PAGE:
Losing Your Nevada Driver's License After a DUI Arrest
The length of a Nevada driver's license revocation for DUI depends on whether it is your first, second, or subsequent DUI revocation or suspension. The applicable periods are:
DUI offense (in any state)
Length of Nevada revocation
2nd DUI within 7 years
3rd or subsequent DUI within 7 years
Fortunately an experienced Reno or Las Vegas DUI lawyer can help you fight the loss of your license, both in court and at the Nevada DMV.
To help you better understand how the DMV calculates license revocation periods and what you can do to challenge or shorten them, our Reno and Las Vegas, Nevada DUI defense lawyers discuss the following, below:
- 1. How does my driver's license get revoked in Nevada?
- 2. When does my Nevada DUI license revocation start and how long will it last?
- 3. When and how can I get my Nevada driver's licensed reinstated?
- 4. Can I get early restoration of my Nevada driving privilege?
If you are arrested for drugged or drunk driving in Nevada, there are two ways your driver's license can be revoked:
- A court-ordered revocation of your driving privilege if you are convicted of, or plead guilty or no contest to, criminal DUI charges; or
- Mandatory revocation by the DMV following a DUI arrest
The mandatory revocation applies if:
If your right to drive is taken away by both the Nevada DMV AND a criminal court, the periods of revocation will run concurrently. In other words, you will not lose your privilege to drive twice for a single DUI or DUI of drugs.
Note that in Nevada your driver's license is not suspended for a DUI as it is in some other states – it is actually revoked. To get your driving privilege restored in Nevada at the end of the applicable period, you will need to apply for a new license.
If you are arrested for DUI and a DUI breath test shows a BAC of .08% or greater or you refuse to take a chemical test, the arresting officer will take your driver's license and send it to the DMV. You will be given a temporary driving permit, either by the officer at the scene or following your booking at the station.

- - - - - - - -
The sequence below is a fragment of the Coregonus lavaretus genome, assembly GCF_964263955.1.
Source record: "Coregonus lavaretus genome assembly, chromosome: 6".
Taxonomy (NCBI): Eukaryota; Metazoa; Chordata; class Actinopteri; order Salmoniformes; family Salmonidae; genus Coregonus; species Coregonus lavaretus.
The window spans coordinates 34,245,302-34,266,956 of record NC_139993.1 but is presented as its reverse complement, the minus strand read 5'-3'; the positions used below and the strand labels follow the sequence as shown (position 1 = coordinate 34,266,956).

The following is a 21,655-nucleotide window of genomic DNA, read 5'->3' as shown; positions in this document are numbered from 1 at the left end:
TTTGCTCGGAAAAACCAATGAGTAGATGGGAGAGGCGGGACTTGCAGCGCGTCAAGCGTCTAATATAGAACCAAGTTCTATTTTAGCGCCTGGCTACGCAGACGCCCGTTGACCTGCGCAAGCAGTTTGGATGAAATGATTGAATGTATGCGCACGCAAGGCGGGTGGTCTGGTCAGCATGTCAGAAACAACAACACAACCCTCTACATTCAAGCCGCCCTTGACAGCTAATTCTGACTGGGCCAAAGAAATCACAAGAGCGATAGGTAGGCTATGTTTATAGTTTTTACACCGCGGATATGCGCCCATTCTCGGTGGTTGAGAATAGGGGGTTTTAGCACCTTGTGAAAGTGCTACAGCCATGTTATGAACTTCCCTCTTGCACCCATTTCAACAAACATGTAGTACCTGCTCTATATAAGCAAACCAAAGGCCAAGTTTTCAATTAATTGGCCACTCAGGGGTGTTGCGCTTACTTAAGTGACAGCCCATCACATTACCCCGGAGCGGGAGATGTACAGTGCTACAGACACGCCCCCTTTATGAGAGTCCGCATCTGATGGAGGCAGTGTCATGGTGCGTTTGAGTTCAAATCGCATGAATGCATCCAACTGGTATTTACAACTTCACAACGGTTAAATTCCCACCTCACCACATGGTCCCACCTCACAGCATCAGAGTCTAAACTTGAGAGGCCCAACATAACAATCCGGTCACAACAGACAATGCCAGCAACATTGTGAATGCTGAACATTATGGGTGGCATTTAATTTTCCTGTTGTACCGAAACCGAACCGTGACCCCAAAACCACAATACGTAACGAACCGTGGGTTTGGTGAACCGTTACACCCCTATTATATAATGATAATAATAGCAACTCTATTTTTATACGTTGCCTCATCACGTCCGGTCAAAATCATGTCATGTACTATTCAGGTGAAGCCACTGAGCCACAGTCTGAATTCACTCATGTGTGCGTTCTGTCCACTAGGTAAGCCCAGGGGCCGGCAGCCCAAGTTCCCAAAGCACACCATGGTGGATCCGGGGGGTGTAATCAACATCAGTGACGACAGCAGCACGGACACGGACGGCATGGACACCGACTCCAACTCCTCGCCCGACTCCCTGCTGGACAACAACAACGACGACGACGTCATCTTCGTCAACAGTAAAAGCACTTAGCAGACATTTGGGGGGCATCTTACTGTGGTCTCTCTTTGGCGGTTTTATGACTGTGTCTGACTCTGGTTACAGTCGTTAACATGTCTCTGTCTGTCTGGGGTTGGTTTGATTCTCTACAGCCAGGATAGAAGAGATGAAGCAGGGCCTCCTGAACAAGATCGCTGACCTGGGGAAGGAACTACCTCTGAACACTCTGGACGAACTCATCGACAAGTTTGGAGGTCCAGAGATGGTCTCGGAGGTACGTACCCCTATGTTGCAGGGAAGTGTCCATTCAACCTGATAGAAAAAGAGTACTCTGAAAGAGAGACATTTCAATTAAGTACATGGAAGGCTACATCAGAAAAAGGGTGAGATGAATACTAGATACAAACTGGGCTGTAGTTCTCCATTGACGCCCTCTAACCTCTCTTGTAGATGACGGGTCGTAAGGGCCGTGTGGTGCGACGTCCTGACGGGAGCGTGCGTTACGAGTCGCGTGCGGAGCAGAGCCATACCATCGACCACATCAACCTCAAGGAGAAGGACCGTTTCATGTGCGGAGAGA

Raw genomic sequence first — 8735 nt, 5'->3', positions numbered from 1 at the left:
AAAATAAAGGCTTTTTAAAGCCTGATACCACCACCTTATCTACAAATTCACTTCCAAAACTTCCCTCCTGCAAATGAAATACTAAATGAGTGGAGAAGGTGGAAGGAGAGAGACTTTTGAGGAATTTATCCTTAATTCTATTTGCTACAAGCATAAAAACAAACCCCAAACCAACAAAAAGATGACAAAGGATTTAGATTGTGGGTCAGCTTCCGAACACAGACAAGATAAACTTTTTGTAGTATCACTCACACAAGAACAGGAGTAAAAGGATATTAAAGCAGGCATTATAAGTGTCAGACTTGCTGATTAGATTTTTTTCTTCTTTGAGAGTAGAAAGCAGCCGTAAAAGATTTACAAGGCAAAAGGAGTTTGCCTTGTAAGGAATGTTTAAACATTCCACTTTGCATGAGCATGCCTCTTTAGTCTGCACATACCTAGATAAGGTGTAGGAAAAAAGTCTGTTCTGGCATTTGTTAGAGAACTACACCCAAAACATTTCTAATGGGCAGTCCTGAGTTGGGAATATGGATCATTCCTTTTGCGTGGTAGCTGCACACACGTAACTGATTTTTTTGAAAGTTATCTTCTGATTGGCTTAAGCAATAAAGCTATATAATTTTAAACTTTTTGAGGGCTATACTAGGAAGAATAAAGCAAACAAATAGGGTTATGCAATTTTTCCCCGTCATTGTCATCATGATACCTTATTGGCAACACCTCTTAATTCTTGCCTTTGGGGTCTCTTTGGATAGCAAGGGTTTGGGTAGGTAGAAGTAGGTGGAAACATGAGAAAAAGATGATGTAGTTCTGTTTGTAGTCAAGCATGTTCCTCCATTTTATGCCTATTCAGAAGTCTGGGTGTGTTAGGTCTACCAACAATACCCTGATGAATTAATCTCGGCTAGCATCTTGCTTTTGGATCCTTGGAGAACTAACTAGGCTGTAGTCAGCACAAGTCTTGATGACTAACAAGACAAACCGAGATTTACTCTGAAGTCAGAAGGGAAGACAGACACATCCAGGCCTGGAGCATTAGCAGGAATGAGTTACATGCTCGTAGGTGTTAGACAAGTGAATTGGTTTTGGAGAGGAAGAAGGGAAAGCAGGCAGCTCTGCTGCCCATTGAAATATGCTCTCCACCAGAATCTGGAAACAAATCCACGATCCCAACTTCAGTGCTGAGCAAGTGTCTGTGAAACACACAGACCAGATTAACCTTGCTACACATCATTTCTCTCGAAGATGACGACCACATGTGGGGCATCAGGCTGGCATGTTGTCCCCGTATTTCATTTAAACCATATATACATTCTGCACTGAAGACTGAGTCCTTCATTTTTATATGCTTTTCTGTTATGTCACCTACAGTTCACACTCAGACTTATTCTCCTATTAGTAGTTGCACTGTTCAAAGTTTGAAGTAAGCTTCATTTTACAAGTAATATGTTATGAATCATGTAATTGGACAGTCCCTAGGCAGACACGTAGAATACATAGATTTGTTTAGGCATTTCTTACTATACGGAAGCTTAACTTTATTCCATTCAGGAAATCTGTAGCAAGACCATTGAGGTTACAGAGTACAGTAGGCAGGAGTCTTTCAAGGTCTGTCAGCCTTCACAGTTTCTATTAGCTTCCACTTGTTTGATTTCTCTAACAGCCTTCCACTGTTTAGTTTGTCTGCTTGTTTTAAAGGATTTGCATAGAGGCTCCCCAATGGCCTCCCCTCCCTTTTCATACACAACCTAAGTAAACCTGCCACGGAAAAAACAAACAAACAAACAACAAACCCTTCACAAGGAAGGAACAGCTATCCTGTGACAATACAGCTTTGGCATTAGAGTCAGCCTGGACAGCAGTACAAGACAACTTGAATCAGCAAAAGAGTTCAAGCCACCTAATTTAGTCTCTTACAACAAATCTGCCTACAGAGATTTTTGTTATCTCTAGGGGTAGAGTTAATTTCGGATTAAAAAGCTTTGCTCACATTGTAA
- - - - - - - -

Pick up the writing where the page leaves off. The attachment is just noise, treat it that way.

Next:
Your temporary license is good for 7 days only. You have just 7 days to request a hearing to contest your DMV suspension or you will lose your right to drive. You must request the hearing in writing.
If you took a DUI or DUID blood or urine test, your license will be returned to you after your arrest. The DMV will not revoke your license -- if at all -- until the results come back from the lab. In Las Vegas, this can take as long as 4 to 6 months. Only if the results show a BAC of .08% or greater or more than the acceptable concentration of drugs will your license be revoked.
The DMV will notify you of such revocation by certified letter sent to the address for you it has on record. You will then have 7 days to contest the revocation in writing. If you do not request a hearing within the 7-day period – or if you lose at your hearing – you will lose your right to drive for:
- 90 days (if it is your first DUI revocation);
- 1 year (for a second DUI revocation); or
- 3 years (for a third or subsequent DUI revocation).
For more information about how to contest a license revocation at the DMV, please see our article: Nevada DMV Hearings in DUI Cases.
Reinstatement of your driving privileges is not automatic at the end of the revocation period. You must follow DMV reinstatement procedures and physically receive a new license in order to drive again legally -- even if your criminal charges later get dismissed or your DUI is reduced to reckless driving.
Since you will be obtaining a new license, there is no time limit or statute of limitations for reinstating your license after the end of the revocation period.
If it is your first or third DUI revocation, you can apply for a restricted license after your license has been revoked for a minimum of the following period of time:
- 1st DUI: 45 days.
- 3rd DUI: One year.
Nevada law prohibits you from obtaining a restricted license after a 2nd DUI.
A Nevada restricted license permits you to drive on the job and/or to and from work, school, the grocery store, medical appointments, child visitation and court-ordered appointments, including alcohol education classes.
Your restricted license may be subject to conditions, such as installation of an ignition interlock device (IID) or purchasing and maintaining SR-22 insurance for 3 years. You may also be required to retake your written, vision, and driving tests and to pay a license reinstatement fee.
Have you received notice of a Nevada DUI license revocation? Call us for help…
Our caring Reno and Las Vegas, Nevada DUI defense lawyers understand how difficult it can be to try to work or even live without a driver's license.
Challenges to Nevada DMV license suspensions can be difficult to win. But they are usually worth the fight.
If you have been arrested for a Nevada DUI and are looking for vigorous defense of your driving privilege either at the DMV or in court, we invite you to contact us for a free consultation.
Simply call us at 702-DEFENSE (702-333-3673) or fill out the form on this page. One of our Nevada DUI attorneys will get back to you promptly to discuss your case and the best way to challenge your Nevada driver's license revocation.